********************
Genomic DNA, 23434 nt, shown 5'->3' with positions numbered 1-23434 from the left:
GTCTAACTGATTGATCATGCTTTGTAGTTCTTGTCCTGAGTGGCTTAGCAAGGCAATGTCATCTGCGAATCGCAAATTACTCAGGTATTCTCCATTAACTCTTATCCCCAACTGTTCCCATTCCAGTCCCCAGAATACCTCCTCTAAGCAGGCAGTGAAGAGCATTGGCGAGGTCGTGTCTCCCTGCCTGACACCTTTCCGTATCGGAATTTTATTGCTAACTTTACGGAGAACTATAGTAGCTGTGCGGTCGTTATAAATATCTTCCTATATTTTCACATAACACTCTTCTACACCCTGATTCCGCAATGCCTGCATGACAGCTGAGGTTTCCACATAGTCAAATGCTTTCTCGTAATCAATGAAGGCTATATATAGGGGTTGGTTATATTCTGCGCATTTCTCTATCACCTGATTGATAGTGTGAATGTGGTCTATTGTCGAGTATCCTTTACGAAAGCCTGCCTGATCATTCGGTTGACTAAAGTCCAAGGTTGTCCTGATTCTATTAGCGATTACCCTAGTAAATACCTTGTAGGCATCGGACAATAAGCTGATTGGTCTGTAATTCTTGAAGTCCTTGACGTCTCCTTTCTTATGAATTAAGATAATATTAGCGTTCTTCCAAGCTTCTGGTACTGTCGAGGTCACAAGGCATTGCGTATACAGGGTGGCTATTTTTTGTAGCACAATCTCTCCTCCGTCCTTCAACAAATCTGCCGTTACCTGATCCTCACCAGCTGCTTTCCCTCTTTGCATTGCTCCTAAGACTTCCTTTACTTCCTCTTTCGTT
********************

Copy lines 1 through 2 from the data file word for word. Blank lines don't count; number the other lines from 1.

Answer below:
Genomic DNA, 23434 nt, shown 5'->3' with positions numbered 1-23434 from the left:
GTCTAACTGATTGATCATGCTTTGTAGTTCTTGTCCTGAGTGGCTTAGCAAGGCAATGTCATCTGCGAATCGCAAATTACTCAGGTATTCTCCATTAACTCTTATCCCCAACTGTTCCCATTCCAGTCCCCAGAATACCTCCTCTAAGCAGGCAGTGAAGAGCATTGGCGAGGTCGTGTCTCCCTGCCTGACACCTTTCCGTATCGGAATTTTATTGCTAACTTTACGGAGAACTATAGTAGCTGTGCGGTCGTTATAAATATCTTCCTATATTTTCACATAACACTCTTCTACACCCTGATTCCGCAATGCCTGCATGACAGCTGAGGTTTCCACATAGTCAAATGCTTTCTCGTAATCAATGAAGGCTATATATAGGGGTTGGTTATATTCTGCGCATTTCTCTATCACCTGATTGATAGTGTGAATGTGGTCTATTGTCGAGTATCCTTTACGAAAGCCTGCCTGATCATTCGGTTGACTAAAGTCCAAGGTTGTCCTGATTCTATTAGCGATTACCCTAGTAAATACCTTGTAGGCATCGGACAATAAGCTGATTGGTCTGTAATTCTTGAAGTCCTTGACGTCTCCTTTCTTATGAATTAAGATAATATTAGCGTTCTTCCAAGCTTCTGGTACTGTCGAGGTCACAAGGCATTGCGTATACAGGGTGGCTATTTTTTGTAGCACAATCTCTCCTCCGTCCTTCAACAAATCTGCCGTTACCTGATCCTCACCAGCTGCTTTCCCTCTTTGCATTGCTCCTAAGACTTCCTTTACTTCCTCTTTCGTT